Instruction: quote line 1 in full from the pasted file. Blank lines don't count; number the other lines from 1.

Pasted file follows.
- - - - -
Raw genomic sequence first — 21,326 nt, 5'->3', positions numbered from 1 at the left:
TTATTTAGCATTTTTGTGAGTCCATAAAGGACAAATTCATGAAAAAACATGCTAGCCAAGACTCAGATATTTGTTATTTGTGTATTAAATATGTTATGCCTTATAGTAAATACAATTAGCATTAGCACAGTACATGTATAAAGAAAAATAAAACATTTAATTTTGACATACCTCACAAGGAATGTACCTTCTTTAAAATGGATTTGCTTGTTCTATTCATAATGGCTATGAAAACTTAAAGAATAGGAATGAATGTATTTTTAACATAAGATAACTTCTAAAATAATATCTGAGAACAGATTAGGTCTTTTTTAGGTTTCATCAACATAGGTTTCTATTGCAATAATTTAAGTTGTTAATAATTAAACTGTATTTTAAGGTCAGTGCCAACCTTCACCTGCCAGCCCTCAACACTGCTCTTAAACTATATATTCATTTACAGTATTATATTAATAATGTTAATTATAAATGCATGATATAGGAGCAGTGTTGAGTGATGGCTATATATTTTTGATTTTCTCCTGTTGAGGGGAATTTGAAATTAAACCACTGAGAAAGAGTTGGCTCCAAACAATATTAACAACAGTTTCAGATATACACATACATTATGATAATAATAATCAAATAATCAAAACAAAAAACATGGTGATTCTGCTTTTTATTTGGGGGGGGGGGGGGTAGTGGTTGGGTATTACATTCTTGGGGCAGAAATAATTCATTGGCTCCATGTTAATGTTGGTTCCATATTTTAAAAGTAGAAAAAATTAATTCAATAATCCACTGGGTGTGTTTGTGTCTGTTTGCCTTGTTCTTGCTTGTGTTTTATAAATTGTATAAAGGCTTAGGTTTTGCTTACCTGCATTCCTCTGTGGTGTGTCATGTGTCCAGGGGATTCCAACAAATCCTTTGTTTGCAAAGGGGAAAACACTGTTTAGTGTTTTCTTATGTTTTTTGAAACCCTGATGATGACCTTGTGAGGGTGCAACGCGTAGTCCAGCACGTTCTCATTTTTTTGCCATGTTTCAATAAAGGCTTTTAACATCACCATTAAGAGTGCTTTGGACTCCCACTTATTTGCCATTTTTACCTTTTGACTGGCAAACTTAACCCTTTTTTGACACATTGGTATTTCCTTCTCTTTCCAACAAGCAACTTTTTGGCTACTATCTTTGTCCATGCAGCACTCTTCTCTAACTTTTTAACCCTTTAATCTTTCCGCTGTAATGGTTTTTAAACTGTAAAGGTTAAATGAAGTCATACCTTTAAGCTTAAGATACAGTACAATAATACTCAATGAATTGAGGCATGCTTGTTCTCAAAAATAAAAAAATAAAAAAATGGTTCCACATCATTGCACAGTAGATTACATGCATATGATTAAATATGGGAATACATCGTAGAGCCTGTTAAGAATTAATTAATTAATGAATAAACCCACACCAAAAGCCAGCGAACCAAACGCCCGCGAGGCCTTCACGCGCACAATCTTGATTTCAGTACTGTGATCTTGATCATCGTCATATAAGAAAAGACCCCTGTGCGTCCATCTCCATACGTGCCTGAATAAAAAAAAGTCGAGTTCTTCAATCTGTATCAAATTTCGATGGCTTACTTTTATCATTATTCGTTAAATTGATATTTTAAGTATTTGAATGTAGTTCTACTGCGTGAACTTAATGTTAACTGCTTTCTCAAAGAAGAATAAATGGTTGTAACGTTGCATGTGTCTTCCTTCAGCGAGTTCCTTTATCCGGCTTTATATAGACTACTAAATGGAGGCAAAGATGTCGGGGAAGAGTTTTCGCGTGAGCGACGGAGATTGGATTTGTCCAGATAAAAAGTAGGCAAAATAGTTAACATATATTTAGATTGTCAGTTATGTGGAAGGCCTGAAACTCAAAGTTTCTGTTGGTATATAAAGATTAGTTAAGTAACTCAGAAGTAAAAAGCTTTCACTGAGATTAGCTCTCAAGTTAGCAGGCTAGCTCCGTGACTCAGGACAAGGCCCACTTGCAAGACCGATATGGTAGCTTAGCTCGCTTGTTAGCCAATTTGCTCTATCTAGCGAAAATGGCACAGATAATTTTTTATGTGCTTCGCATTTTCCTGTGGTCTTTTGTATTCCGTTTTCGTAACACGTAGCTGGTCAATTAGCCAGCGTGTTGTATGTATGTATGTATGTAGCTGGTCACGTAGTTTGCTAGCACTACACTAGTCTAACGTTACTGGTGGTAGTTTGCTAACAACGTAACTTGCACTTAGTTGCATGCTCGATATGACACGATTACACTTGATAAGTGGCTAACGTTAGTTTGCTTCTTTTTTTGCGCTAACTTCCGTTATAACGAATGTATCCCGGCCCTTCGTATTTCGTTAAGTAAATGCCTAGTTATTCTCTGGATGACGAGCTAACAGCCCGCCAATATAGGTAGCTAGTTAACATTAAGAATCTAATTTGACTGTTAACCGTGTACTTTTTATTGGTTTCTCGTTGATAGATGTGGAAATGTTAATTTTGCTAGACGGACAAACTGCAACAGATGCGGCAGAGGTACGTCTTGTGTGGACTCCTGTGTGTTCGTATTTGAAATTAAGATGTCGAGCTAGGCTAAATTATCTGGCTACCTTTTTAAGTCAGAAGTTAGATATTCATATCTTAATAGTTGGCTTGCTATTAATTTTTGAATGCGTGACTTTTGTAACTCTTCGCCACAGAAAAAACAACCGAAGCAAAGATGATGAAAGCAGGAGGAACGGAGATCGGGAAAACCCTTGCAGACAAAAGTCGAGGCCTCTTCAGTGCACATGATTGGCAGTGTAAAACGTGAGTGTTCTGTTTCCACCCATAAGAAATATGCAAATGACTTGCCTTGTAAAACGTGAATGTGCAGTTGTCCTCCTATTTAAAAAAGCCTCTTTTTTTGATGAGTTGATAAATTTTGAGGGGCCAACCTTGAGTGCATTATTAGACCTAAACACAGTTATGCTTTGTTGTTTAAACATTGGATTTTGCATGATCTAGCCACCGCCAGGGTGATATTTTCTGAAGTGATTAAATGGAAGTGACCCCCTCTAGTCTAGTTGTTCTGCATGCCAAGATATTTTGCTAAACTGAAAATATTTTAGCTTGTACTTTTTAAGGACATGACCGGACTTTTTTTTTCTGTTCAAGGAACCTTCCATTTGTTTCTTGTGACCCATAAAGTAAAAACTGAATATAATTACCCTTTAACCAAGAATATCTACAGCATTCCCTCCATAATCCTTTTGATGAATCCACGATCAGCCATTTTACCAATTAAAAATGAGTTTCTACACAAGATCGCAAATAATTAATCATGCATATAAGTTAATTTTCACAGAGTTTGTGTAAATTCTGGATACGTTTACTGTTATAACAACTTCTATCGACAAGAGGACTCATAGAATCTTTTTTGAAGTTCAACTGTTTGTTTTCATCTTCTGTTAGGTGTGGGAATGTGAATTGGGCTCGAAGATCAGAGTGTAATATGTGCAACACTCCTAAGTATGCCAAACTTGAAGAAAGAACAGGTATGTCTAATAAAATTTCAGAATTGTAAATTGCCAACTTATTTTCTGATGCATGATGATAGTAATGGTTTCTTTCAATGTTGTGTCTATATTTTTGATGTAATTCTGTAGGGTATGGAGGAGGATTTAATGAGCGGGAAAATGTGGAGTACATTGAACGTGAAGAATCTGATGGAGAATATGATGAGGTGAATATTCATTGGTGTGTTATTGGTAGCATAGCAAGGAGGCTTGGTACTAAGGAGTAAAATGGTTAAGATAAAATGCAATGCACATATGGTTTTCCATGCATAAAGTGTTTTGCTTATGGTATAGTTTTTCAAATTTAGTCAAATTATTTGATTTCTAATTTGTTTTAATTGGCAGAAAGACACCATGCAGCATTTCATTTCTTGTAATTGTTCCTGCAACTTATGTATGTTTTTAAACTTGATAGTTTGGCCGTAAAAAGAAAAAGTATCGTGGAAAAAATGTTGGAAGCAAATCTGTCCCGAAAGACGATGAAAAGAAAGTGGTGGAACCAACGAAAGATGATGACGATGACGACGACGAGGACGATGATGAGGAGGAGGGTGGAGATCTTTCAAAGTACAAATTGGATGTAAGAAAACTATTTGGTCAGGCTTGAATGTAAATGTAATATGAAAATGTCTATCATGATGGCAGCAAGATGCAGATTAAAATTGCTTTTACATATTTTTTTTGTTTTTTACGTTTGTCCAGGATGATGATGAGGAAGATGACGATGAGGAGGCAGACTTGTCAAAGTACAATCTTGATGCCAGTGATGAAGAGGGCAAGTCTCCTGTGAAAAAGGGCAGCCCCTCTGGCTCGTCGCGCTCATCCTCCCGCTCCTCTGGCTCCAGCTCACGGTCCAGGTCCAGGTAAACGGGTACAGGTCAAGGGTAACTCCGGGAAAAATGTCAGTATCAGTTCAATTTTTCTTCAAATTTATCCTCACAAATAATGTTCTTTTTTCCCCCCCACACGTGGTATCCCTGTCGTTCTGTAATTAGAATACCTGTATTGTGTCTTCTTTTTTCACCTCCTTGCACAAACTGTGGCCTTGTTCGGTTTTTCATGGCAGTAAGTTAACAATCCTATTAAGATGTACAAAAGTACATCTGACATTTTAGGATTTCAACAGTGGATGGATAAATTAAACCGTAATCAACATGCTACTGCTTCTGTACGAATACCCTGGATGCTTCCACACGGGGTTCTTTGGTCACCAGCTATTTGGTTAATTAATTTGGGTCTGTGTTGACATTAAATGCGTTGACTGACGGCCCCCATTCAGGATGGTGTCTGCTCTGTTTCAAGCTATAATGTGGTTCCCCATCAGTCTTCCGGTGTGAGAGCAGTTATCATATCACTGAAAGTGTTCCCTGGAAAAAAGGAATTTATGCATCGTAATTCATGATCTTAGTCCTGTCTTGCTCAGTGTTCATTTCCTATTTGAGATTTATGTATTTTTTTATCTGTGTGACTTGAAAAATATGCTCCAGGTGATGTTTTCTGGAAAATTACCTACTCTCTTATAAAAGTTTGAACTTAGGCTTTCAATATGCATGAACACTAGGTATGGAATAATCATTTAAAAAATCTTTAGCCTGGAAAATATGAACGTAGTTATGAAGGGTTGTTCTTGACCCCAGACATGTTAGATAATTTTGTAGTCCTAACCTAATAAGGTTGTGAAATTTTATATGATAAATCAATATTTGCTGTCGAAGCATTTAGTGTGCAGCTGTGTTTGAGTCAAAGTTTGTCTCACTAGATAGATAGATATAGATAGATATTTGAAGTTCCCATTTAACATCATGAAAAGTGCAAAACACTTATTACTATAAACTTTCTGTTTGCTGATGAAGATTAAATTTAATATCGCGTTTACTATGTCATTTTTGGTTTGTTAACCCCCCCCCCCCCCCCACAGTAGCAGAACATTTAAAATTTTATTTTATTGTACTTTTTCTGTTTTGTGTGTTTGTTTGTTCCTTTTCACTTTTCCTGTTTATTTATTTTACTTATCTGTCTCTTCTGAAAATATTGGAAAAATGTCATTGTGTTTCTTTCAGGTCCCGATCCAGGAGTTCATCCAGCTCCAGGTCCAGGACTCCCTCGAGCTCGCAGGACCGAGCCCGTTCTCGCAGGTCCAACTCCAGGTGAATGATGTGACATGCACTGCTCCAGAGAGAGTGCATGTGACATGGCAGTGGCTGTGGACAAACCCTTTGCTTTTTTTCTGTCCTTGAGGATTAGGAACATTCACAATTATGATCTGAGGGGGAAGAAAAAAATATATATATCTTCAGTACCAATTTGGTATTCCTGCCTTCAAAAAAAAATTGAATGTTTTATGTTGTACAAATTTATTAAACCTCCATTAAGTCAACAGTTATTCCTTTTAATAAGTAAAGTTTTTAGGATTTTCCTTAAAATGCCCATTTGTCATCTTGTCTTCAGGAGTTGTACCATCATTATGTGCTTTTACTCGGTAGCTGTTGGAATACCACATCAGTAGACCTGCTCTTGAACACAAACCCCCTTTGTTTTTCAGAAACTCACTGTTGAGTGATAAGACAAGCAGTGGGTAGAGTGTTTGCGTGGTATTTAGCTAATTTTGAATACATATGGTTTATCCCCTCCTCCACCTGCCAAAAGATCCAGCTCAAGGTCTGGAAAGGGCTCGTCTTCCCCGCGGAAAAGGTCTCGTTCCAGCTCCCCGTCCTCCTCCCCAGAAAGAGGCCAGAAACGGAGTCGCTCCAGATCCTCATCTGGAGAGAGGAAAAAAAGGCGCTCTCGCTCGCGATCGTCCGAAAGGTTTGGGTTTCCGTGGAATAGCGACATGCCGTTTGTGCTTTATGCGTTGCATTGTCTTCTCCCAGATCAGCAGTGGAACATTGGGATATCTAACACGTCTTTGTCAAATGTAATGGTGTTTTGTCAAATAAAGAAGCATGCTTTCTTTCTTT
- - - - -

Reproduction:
Raw genomic sequence first — 21,326 nt, 5'->3', positions numbered from 1 at the left: